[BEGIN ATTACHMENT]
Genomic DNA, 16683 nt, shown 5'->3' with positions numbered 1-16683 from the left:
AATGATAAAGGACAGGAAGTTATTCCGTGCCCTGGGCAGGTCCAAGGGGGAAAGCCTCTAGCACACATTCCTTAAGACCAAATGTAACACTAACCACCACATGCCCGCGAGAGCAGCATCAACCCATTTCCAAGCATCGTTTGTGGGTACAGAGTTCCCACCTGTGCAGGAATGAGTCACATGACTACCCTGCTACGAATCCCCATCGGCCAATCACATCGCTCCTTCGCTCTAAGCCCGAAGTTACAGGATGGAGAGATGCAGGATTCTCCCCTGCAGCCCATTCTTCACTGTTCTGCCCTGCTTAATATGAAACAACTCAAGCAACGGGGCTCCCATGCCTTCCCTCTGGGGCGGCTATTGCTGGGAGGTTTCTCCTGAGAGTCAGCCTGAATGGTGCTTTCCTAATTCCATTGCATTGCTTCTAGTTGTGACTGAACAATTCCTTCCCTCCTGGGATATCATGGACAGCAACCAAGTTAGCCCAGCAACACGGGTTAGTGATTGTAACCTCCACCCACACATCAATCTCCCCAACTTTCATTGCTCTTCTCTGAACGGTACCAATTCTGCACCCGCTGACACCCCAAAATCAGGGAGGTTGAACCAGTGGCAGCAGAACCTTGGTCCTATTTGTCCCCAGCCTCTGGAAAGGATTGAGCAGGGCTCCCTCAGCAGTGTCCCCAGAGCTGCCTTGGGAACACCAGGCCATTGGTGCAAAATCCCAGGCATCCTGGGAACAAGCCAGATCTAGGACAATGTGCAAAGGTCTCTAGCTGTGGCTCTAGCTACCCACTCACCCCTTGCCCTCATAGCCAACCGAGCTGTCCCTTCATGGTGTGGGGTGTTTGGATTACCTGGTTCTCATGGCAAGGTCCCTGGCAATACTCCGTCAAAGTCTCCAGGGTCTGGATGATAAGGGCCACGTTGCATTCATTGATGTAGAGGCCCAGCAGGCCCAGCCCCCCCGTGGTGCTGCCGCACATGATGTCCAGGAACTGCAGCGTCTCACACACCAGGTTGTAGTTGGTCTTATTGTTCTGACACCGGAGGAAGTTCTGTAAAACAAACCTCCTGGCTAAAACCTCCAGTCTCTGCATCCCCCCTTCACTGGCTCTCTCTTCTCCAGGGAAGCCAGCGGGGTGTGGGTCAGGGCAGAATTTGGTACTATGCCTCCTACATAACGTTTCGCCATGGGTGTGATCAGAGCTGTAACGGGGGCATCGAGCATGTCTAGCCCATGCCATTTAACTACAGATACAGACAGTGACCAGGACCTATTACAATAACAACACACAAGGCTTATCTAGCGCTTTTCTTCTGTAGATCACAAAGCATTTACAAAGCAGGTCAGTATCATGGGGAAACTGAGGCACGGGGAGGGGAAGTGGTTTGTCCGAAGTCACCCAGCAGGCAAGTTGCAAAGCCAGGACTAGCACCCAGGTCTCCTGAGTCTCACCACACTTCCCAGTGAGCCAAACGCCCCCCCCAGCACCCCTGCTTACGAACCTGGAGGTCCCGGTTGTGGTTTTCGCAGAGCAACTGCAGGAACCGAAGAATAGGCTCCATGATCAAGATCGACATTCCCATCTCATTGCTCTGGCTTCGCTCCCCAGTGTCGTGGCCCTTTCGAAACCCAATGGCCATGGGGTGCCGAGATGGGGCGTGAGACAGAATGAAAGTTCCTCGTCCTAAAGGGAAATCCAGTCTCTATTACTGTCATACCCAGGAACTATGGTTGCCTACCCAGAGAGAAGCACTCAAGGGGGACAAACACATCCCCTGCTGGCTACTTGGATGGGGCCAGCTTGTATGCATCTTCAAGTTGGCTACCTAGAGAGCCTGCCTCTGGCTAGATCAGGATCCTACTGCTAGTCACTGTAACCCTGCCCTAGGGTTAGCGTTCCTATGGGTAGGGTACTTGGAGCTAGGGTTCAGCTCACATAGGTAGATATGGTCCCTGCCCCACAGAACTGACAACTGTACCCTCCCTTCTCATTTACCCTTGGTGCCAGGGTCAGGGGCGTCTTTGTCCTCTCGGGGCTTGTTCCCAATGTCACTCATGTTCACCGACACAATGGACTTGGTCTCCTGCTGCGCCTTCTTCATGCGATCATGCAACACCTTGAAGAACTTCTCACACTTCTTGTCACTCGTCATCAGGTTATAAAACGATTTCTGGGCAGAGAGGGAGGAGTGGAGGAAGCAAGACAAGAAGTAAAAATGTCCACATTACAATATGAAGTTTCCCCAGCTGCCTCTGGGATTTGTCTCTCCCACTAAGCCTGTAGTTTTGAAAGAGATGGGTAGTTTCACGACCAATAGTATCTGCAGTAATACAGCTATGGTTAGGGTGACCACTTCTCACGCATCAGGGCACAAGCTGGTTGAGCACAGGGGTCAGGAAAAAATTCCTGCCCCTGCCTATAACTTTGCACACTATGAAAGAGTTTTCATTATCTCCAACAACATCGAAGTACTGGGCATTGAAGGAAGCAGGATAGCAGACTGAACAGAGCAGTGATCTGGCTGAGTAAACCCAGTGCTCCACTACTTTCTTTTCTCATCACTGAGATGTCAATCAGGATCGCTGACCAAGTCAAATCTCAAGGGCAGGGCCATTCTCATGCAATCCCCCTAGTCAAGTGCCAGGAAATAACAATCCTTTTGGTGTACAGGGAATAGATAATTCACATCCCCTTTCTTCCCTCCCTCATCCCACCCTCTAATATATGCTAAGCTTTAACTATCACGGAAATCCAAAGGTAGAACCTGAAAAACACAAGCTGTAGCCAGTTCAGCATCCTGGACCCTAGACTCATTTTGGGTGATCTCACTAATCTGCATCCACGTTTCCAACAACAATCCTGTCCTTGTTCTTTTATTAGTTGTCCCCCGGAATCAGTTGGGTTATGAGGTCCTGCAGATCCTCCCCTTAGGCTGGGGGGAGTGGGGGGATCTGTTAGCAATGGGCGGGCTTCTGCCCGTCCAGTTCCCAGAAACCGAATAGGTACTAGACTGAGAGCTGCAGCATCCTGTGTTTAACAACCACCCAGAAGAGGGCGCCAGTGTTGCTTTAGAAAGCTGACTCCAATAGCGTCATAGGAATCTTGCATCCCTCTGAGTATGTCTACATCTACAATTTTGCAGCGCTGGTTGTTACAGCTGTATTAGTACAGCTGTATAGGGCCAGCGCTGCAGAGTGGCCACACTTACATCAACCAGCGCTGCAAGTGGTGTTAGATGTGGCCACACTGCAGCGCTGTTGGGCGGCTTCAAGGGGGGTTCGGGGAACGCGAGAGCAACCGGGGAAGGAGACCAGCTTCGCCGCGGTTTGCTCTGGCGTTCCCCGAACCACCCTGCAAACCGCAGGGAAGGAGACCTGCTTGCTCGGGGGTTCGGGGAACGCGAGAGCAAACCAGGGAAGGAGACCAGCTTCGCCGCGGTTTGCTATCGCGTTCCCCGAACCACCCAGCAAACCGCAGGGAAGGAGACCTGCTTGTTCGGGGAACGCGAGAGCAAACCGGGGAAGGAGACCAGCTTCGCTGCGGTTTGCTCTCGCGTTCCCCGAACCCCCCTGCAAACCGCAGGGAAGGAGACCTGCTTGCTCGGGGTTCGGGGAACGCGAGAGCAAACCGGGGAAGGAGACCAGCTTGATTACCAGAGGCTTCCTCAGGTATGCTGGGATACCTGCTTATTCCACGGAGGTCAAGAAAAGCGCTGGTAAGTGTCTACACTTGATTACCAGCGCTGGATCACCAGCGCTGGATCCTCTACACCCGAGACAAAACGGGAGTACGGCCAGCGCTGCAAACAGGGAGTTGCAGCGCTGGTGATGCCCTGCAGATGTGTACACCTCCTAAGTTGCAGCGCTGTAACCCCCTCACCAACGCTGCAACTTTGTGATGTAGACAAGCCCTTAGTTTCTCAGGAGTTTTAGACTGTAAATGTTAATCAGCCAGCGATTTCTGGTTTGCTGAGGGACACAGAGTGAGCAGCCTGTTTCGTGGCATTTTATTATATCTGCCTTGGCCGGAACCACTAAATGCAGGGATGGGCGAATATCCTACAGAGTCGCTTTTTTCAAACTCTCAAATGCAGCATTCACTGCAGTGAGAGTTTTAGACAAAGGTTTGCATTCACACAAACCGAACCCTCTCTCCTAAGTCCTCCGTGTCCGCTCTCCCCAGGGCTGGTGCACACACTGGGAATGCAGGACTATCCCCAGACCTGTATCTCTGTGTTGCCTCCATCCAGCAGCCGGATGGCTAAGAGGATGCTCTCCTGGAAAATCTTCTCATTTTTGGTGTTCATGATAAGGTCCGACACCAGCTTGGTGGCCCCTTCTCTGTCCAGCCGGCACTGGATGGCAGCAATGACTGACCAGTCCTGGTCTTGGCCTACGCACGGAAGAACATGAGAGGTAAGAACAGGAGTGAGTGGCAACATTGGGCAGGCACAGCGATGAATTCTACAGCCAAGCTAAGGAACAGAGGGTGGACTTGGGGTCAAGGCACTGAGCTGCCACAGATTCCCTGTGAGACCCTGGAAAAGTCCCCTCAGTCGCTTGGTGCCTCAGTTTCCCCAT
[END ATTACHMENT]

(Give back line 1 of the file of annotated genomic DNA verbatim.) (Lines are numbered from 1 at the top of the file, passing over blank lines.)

Genomic DNA, 16683 nt, shown 5'->3' with positions numbered 1-16683 from the left: